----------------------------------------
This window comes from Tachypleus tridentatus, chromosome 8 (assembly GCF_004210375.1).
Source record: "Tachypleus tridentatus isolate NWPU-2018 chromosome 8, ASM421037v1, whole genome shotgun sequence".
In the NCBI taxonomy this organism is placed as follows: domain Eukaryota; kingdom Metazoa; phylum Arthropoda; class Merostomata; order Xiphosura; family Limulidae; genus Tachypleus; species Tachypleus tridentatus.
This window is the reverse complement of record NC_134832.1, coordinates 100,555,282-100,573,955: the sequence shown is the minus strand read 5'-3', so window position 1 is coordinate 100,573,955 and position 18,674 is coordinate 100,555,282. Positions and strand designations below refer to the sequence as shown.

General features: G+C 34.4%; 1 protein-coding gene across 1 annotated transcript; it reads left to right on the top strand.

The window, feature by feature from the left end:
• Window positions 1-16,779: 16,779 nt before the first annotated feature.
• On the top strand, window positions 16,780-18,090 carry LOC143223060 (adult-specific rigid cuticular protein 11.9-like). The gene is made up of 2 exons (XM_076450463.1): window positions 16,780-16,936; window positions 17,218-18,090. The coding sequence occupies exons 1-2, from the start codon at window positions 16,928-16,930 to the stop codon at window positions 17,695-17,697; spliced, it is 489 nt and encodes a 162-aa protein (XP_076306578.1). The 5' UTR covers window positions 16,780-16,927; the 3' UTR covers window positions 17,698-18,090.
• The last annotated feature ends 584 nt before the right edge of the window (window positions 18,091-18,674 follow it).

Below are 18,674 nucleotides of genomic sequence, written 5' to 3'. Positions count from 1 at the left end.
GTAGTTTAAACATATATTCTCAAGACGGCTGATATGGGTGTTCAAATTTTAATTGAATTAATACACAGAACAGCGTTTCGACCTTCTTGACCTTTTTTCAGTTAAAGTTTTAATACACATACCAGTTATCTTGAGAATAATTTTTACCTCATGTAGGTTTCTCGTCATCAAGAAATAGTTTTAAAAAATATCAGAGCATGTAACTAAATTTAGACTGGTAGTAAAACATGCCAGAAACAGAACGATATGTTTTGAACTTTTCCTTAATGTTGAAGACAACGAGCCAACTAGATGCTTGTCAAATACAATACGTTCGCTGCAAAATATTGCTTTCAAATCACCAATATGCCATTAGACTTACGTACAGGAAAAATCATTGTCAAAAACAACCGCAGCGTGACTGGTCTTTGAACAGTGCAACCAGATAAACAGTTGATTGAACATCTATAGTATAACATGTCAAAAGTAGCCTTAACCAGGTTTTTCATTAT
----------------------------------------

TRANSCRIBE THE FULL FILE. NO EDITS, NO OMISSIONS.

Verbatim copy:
This window comes from Tachypleus tridentatus, chromosome 8 (assembly GCF_004210375.1).
Source record: "Tachypleus tridentatus isolate NWPU-2018 chromosome 8, ASM421037v1, whole genome shotgun sequence".
In the NCBI taxonomy this organism is placed as follows: domain Eukaryota; kingdom Metazoa; phylum Arthropoda; class Merostomata; order Xiphosura; family Limulidae; genus Tachypleus; species Tachypleus tridentatus.
This window is the reverse complement of record NC_134832.1, coordinates 100,555,282-100,573,955: the sequence shown is the minus strand read 5'-3', so window position 1 is coordinate 100,573,955 and position 18,674 is coordinate 100,555,282. Positions and strand designations below refer to the sequence as shown.

General features: G+C 34.4%; 1 protein-coding gene across 1 annotated transcript; it reads left to right on the top strand.

The window, feature by feature from the left end:
• Window positions 1-16,779: 16,779 nt before the first annotated feature.
• On the top strand, window positions 16,780-18,090 carry LOC143223060 (adult-specific rigid cuticular protein 11.9-like). The gene is made up of 2 exons (XM_076450463.1): window positions 16,780-16,936; window positions 17,218-18,090. The coding sequence occupies exons 1-2, from the start codon at window positions 16,928-16,930 to the stop codon at window positions 17,695-17,697; spliced, it is 489 nt and encodes a 162-aa protein (XP_076306578.1). The 5' UTR covers window positions 16,780-16,927; the 3' UTR covers window positions 17,698-18,090.
• The last annotated feature ends 584 nt before the right edge of the window (window positions 18,091-18,674 follow it).

Below are 18,674 nucleotides of genomic sequence, written 5' to 3'. Positions count from 1 at the left end.
GTAGTTTAAACATATATTCTCAAGACGGCTGATATGGGTGTTCAAATTTTAATTGAATTAATACACAGAACAGCGTTTCGACCTTCTTGACCTTTTTTCAGTTAAAGTTTTAATACACATACCAGTTATCTTGAGAATAATTTTTACCTCATGTAGGTTTCTCGTCATCAAGAAATAGTTTTAAAAAATATCAGAGCATGTAACTAAATTTAGACTGGTAGTAAAACATGCCAGAAACAGAACGATATGTTTTGAACTTTTCCTTAATGTTGAAGACAACGAGCCAACTAGATGCTTGTCAAATACAATACGTTCGCTGCAAAATATTGCTTTCAAATCACCAATATGCCATTAGACTTACGTACAGGAAAAATCATTGTCAAAAACAACCGCAGCGTGACTGGTCTTTGAACAGTGCAACCAGATAAACAGTTGATTGAACATCTATAGTATAACATGTCAAAAGTAGCCTTAACCAGGTTTTTCATTAT